(2015) Drama (Weinstein) Jake Gyllenhaal, Forest Whitaker, Rachel McAdams, Oona Laurence, 50 Cent, Skylan Brooks, Naomie Harris, Victor Ortiz, Beau Knapp, Miguel Gomez, Dominic Colon, Jose Caraballo, Malcolm M. Mays, Aaron Quattrocchi, Lana Young, Danny Henriquez, Patsy Meck, Vito Grassi, Tony Weeks, Jimmy Lennon Jr., Claire Foley. Directed by Antoine Fuqua
The popularity of boxing has a lot to do with primal emotions; conquer or be conquered, imposing your physical will on another. But the ring has a lot more to it than that. Some look at it as a symbol of all that is corrupt with our society; others look at it as an opportunity for redemption. The ring is what you make it.
Billy Hope (Gyllenhaal) has made a lot out of it. An orphan from Hell’s Kitchen, he has managed to take his strength, his absolute drive and his rage and channel it into the light heavyweight championship. However, his wife Maureen (McAdams), who was also an orphan in Hell’s Kitchen, is concerned. Billy is taking a fearsome amount of punishment with every bout and in his most recent one against a fighter who shouldn’t have come close to doing as much damage, it’s worse than ever. She’s concerned that one day soon that he’ll push himself too far and be permanently damaged.
But in the meantime, they are basking in his success; his manager Jordan Mains (50 Cent) has negotiated a $30 million deal with HBO which would set him up for life, and while Maureen is hesitant to let Billy fight so soon after the last beating he took, there’s the future to consider.
But that future is about to get changed in a big way. A single moment leads to Billy losing everything; his title, his career, his family, his self-respect – a moment that Weinstein’s trailer department thoughtlessly spoiled. Billy finds himself out on the streets, looking for work. He finds it in a dilapidated old gym, run by dilapidated old Tick Wills (Whitaker).
Eventually Billy finds his center again but in his way is a payday that will help him regain some of what he’s lost but set himself up to take revenge on those who took it. He is left with a conundrum; to continue on the path he’s on and struggle indefinitely, or to go back the way he came to risk losing himself – but to possibly gain regaining himself. Tough choices, but the answer becomes clear – his daughter comes first.
And in fact, this is sort of the same choice that every hero in every boxing movie has ever made, from Rocky Balboa to Jake LaMotta and everywhere in between. This is, in essence, one 124 minute boxing movie cliche and as long as you understand that going in, you’re going to be all right more or less, but that’s as far as you would go normally; just watch it and move on to other entertainments. What elevates this particular film is Jake Gyllenhaal.
After an unjustly Oscar-snubbed performance in Nightcrawler, Gyllenhaal returns with an equally marvelous showing here. He went from the emaciated weasel in the former film to a buff muscle-bound athlete here and the two roles couldn’t be more dissimilar in every other standpoint as well. Both characters are imperfect and somewhat flawed but while his character here has a good heart that his wife brings out of him. While his character in Nightcrawler is slick and savvy, Billy is direct and simple. He’s not the sharpest tool in the shed, but he has street smarts. You never tire of watching him.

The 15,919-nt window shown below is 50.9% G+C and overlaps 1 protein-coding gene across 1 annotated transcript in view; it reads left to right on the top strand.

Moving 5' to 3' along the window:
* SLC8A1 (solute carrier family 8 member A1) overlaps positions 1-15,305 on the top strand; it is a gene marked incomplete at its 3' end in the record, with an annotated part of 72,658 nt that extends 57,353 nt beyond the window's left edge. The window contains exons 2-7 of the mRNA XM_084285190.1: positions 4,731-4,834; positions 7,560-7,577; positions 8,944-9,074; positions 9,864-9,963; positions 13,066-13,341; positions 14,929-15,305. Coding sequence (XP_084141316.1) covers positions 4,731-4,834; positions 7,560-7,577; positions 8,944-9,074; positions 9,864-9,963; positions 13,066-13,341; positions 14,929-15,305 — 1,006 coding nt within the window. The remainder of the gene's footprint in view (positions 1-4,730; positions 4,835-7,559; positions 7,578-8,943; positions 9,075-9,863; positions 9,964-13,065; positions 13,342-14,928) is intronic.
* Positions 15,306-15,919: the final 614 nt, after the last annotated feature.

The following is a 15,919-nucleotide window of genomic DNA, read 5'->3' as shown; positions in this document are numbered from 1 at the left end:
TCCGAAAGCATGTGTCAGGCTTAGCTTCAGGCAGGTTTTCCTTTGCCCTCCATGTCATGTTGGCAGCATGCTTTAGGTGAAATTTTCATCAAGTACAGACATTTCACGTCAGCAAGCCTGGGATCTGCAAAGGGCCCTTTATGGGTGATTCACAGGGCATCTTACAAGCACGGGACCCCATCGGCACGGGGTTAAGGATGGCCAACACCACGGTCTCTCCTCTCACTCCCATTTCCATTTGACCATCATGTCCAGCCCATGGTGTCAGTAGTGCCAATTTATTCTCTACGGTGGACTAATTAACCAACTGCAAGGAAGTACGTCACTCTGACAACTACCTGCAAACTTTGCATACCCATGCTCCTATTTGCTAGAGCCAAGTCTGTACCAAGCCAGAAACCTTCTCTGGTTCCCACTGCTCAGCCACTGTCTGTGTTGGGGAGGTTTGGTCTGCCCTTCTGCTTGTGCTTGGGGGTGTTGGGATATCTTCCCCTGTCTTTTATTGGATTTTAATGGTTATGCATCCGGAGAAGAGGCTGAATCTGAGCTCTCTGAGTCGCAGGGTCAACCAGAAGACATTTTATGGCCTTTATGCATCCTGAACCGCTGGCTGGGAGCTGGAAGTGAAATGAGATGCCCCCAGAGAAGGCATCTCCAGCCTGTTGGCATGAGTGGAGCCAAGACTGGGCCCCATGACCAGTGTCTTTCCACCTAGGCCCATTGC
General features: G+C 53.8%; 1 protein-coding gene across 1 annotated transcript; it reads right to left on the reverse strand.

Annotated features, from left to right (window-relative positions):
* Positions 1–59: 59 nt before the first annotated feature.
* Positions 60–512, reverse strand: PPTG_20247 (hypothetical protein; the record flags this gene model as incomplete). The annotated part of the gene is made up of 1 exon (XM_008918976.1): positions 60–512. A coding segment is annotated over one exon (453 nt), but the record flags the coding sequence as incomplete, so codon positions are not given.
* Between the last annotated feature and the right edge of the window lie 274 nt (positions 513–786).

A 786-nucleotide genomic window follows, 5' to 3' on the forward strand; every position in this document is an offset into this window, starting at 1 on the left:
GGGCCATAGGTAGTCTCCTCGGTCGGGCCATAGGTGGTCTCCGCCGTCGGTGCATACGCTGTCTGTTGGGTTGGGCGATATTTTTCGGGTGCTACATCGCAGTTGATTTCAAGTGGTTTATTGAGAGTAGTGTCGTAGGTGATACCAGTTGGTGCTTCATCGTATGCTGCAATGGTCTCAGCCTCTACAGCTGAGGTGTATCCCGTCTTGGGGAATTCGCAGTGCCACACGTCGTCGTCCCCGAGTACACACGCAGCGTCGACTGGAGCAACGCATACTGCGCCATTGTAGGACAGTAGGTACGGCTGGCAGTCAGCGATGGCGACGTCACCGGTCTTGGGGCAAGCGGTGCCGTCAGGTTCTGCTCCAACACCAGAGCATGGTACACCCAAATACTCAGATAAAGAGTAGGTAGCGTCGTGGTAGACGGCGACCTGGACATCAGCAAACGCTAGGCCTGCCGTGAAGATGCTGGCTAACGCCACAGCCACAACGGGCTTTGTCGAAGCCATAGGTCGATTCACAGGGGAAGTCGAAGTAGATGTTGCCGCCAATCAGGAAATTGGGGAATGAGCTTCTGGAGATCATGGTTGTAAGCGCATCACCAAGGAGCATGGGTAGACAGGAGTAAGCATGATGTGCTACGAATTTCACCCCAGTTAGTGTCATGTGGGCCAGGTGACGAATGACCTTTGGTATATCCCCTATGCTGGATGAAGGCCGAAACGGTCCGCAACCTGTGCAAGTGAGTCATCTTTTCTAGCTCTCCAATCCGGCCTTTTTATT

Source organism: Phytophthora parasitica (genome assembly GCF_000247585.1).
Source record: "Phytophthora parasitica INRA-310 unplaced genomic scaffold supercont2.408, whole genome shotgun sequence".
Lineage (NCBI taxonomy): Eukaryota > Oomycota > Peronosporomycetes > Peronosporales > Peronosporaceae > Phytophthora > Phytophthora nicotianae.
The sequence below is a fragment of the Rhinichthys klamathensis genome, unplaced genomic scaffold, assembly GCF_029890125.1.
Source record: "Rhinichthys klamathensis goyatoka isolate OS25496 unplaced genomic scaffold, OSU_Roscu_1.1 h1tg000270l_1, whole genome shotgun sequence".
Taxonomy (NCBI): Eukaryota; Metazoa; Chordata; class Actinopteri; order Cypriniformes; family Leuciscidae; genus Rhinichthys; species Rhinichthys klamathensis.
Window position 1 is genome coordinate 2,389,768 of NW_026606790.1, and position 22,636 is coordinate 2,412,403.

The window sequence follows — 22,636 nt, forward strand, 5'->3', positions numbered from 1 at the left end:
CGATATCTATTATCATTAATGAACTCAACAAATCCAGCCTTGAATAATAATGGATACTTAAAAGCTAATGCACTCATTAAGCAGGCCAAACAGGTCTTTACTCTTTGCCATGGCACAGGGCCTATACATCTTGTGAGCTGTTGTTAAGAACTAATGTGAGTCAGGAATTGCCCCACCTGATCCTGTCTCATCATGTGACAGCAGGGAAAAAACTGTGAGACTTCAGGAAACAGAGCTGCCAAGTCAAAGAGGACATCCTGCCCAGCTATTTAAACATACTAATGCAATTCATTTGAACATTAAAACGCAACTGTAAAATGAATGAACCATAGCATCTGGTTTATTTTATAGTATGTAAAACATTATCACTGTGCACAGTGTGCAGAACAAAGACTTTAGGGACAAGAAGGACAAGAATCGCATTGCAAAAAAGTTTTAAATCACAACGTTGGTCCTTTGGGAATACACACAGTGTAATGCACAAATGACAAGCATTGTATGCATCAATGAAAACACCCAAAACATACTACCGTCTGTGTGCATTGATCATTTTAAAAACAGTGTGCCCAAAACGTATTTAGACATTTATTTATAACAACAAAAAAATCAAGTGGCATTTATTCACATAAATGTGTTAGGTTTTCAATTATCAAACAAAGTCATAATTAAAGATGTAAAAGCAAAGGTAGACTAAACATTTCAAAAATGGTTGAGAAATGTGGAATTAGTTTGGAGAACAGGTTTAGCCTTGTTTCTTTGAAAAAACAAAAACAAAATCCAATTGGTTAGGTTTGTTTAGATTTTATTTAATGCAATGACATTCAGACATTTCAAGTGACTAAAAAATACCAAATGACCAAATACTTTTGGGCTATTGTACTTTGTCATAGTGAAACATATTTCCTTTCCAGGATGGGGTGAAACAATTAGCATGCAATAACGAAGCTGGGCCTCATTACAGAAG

Mostly after that the level of supporting performances drop off. McAdams and Whitaker are both just fine but they get little screen time and . Laurence, as Billy and Maureen’s daughter Leila, is clearly a rising child star. She plays a little girl dealing with some absolutely adult issues and pulls it off like a champ. Hopefully being in a film with actors the like of Gyllenhaal and Whitaker will only help her skills rocket into the stratosphere.
The boxing scenes are solidly done, often employing a POV type of camera work that makes you feel like you’re in the ring with Billy and/or his opponent. This could have been gimmicky but it is used to great effect and never feels cheap. It’s a rare case where a camera trick actually enhances the movie rather than makes you realize you’re watching a movie, a very difficult line to balance. Also, Southpaw effectively captures the sordid world of boxing, but truthfully no better or no worse than most of the better movies about boxing.
There is a bit of a thug life vibe here – think Gyllenhaal in his End of Watch role – that at times rings a little false; it’s sort of like 1997 called and wants its attitude back. However, given Gyllenhaal’s performance (and that of Oona Laurence) there is enough to solidly recommend the movie despite a story that feels like it was written in 1949. And the fact that you could apply the story essentially to both eras is a reason to rejoice – or to get very depressed. Maybe both at the same time.
REASONS TO GO: Another outstanding performance by Gyllenhaal. Some fairly intense boxing scenes.
REASONS TO STAY: Very, very cliche. A little too thug life for some.
FAMILY VALUES: Violence both in the ring and out and lots and lots of foul language.
TRIVIAL PURSUIT: The role of Billy Hope was originally cast with Eminem and filming actually began with him in it, but production had to be halted when he opted to concentrate on his music career; Gyllenhaal was eventually cast in the role.
CRITICAL MASS: As of 8/25/15: Rotten Tomatoes 59% positive reviews. Metacritic: 57/100.
COMPARISON SHOPPING: The Champ
FINAL RATING: 6.5/10
NEXT: Down, But Not Out